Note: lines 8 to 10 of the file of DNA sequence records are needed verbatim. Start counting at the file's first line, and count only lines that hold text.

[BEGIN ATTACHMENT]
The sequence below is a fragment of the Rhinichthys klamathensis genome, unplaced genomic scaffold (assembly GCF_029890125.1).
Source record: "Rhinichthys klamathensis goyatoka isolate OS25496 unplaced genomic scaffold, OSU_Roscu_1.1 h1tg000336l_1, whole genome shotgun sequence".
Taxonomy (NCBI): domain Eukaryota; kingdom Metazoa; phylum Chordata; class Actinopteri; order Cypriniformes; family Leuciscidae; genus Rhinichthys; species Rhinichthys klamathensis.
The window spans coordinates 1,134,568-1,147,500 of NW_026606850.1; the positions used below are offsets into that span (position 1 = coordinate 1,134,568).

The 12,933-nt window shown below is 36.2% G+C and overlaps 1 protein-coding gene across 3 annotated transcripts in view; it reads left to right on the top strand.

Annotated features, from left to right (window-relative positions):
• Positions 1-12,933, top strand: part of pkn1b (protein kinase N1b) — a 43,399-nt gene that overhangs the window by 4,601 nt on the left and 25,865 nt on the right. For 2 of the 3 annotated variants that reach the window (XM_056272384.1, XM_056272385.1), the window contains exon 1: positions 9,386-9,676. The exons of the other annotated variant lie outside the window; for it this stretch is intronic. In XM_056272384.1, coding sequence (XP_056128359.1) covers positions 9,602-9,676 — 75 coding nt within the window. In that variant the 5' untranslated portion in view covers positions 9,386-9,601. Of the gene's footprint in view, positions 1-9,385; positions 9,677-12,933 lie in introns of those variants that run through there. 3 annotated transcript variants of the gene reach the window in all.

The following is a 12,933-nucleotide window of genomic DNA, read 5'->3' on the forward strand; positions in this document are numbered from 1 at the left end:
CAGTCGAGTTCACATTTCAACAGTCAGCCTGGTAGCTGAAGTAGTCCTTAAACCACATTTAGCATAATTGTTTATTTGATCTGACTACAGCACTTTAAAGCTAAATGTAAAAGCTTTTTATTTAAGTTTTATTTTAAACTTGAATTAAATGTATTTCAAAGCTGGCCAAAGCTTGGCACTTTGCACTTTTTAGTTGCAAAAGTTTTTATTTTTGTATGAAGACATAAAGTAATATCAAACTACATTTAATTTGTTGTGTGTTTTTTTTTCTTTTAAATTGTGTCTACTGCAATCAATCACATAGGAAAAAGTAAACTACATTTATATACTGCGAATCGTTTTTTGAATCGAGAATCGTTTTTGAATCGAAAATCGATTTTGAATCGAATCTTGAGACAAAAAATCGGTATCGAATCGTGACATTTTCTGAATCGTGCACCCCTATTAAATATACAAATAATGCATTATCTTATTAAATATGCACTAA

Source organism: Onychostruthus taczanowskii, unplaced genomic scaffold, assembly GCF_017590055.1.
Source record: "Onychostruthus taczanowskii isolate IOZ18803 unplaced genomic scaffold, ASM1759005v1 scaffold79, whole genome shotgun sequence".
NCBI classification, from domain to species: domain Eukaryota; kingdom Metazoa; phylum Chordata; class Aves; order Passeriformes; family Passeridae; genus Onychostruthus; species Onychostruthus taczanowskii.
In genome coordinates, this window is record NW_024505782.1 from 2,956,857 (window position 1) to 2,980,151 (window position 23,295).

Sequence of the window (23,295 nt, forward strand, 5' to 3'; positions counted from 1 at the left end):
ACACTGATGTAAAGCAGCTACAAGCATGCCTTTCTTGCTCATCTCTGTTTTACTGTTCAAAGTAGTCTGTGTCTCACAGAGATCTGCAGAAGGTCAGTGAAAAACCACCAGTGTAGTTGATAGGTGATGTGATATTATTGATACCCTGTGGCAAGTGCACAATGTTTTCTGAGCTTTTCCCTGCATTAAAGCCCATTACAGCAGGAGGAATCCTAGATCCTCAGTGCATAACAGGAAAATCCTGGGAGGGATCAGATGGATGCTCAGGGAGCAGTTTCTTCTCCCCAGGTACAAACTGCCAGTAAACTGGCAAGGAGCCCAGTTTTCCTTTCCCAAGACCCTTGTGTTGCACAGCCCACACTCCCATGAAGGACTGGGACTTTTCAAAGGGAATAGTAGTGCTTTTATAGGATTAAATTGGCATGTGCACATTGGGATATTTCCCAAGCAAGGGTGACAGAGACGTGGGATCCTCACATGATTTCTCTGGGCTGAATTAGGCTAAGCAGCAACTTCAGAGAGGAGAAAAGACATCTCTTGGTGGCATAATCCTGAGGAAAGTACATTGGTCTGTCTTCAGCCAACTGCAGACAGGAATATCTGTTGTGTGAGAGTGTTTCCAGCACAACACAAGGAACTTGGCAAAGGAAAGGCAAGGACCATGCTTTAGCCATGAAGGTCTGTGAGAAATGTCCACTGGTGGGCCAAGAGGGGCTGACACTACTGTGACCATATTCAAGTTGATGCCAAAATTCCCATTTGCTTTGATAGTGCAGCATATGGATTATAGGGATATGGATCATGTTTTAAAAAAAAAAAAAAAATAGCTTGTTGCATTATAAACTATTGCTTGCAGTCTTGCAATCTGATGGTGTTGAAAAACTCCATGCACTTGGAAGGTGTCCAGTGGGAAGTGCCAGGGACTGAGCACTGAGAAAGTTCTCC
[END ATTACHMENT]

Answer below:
The following is a 12,933-nucleotide window of genomic DNA, read 5'->3' on the forward strand; positions in this document are numbered from 1 at the left end:
CAGTCGAGTTCACATTTCAACAGTCAGCCTGGTAGCTGAAGTAGTCCTTAAACCACATTTAGCATAATTGTTTATTTGATCTGACTACAGCACTTTAAAGCTAAATGTAAAAGCTTTTTATTTAAGTTTTATTTTAAACTTGAATTAAATGTATTTCAAAGCTGGCCAAAGCTTGGCACTTTGCACTTTTTAGTTGCAAAAGTTTTTATTTTTGTATGAAGACATAAAGTAATATCAAACTACATTTAATTTGTTGTGTGTTTTTTTTTCTTTTAAATTGTGTCTACTGCAATCAATCACATAGGAAAAAGTAAACTACATTTATATACTGCGAATCGTTTTTTGAATCGAGAATCGTTTTTGAATCGAAAATCGATTTTGAATCGAATCTTGAGACAAAAAATCGGTATCGAATCGTGACATTTTCTGAATCGTGCACCCCTATTAAATATACAAATAATGCATTATCTTATTAAATATGCACTAA

Source organism: Onychostruthus taczanowskii, unplaced genomic scaffold, assembly GCF_017590055.1.